Lancashire highlights political risk growth as market braces for potential $1 billion SA loss

Bermuda-listed carrier Lancashire highlighted opportunities for growth in the political risk class during the first six months of the year as gross premiums written increased by 40.7% compared to the same period in 2020.

Lancashire said the most significant growth in dollar terms occurred in the property and casualty reinsurance segment, “primarily due to growth in the property direct and facultative class of business as we continued to build out our book at RPIs of 108%”.

However it added: “We also saw opportunities to write new business in the political risk class which benefited from increasing transactions globally and opportunities in new territories.”

Lancashire’s spotlight on political risk comes as the wider market braces itself for potentially huge losses as a result of the recent South African rioting.

State-owned insurer Sasria has estimated that the days of civil unrest across South Africa could drive insured losses of between 7 billion rand and 10 billion rand ($481 million to $683 million).

However, other reports in the wider media have suggested that the ultimate loss figure could climb as high as $1 billion.

Sasria told Reuters that the losses would mostly stem from damage and theft from businesses, following widespread vandalism and looting, which has impacted thousands of properties and damaged major infrastructure.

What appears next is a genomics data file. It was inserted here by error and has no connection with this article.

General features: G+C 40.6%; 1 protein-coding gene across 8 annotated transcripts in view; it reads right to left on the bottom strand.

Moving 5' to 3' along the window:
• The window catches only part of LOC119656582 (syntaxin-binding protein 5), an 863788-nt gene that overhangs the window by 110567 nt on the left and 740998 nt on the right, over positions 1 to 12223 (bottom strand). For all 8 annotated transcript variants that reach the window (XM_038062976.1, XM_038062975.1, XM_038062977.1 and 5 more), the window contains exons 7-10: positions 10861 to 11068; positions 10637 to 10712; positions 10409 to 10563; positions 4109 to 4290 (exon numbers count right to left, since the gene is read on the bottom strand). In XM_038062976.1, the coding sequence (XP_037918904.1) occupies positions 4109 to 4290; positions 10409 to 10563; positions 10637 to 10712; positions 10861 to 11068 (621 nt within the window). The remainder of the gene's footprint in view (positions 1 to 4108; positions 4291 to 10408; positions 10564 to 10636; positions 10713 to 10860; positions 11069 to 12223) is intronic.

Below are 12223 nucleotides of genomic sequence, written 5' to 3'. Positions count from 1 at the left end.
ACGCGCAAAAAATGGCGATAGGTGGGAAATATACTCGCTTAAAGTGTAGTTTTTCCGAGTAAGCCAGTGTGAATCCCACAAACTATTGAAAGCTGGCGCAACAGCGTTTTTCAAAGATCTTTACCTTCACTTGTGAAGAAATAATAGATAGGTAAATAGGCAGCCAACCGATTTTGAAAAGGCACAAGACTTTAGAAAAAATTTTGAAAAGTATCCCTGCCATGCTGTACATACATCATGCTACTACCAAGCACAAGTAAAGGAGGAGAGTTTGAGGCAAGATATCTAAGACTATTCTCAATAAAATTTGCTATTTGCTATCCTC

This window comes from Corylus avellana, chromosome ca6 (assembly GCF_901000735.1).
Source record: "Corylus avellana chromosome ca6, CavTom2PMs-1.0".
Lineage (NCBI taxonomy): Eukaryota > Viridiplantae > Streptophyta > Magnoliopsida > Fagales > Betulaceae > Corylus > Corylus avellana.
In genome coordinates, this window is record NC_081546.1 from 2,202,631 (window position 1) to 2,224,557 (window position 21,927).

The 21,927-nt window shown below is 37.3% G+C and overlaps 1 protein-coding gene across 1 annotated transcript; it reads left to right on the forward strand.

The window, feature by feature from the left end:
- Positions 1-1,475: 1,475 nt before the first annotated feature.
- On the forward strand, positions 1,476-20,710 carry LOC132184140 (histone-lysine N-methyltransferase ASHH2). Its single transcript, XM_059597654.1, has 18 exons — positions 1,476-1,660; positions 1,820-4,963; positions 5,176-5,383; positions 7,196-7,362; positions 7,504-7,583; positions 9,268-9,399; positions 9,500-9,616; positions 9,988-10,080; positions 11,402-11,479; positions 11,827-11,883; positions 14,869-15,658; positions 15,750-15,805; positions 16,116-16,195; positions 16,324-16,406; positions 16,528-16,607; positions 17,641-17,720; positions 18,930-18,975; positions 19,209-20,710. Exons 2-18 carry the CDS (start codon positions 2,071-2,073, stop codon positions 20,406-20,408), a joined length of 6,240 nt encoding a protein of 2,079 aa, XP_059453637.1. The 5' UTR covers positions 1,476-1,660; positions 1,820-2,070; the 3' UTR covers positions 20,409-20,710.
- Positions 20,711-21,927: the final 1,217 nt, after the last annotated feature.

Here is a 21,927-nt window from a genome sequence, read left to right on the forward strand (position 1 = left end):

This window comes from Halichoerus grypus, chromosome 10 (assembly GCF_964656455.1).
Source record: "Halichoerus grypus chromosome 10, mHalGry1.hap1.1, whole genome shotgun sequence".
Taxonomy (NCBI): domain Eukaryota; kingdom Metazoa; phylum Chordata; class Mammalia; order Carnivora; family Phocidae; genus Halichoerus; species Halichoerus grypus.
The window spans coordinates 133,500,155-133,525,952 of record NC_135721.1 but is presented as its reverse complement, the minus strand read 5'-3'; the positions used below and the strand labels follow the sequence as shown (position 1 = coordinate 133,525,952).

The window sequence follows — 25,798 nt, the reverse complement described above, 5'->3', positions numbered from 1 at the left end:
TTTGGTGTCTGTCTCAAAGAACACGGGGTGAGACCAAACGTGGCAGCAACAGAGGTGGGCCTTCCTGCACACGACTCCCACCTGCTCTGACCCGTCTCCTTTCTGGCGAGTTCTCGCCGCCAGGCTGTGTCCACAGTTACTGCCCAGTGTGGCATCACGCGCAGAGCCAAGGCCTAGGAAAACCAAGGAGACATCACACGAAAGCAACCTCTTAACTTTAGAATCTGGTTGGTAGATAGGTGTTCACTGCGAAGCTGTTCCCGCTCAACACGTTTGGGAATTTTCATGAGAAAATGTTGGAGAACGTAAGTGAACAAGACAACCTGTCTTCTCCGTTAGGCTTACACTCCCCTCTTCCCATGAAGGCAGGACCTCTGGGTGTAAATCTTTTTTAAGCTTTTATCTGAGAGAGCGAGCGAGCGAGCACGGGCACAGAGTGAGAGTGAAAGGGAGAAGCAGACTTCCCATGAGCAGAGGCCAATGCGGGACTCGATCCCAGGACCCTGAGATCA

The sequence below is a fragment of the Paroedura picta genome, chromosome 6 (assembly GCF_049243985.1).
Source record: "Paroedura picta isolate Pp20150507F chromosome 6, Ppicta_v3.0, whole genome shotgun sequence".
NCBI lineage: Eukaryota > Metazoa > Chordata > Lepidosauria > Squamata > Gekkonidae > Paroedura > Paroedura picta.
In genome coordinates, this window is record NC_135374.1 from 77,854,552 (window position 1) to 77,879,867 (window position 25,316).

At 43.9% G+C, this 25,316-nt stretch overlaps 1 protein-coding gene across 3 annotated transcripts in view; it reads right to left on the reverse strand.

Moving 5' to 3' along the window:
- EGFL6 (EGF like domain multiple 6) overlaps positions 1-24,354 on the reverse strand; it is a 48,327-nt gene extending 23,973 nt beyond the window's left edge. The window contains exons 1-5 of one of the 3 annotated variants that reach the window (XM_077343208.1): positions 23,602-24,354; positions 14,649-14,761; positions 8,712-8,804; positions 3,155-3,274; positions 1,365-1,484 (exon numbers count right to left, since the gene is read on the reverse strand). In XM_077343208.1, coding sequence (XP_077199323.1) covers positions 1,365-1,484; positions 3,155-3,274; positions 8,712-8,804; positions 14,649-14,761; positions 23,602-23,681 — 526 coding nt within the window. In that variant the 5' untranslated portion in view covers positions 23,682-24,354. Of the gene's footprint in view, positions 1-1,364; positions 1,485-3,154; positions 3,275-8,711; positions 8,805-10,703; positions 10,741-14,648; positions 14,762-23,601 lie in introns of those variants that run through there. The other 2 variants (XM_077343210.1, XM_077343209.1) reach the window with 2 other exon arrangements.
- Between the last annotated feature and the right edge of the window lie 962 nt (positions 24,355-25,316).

The violence has its origins in demonstrations against the arrest of former President Jacob Zuma, but those sensing an opportunity to enrich themselves transformed the demonstrations into a looting spree, the government has said.

At least 117 people have died and authorities have made almost 1,500 arrests to date.

Listed companies to have reported the extent of their exposure include foods maker Tiger Brands, which said it lost 150 million rand of stock, and clothes retailer Mr Price Group, which saw 109 stores entirely cleaned out and hundreds more closed.

The rioting also affected countless smaller businesses, many in under privileged parts of the coastal city of Durban and Johannesburg, the economic hub.

Sasria, set up in 1974 after private insurers stopped underwriting political violence risks in South Africa, has reinsurance cover that runs into the high single digits and can fund up to 10 billion rand of claims from its own balance sheet.

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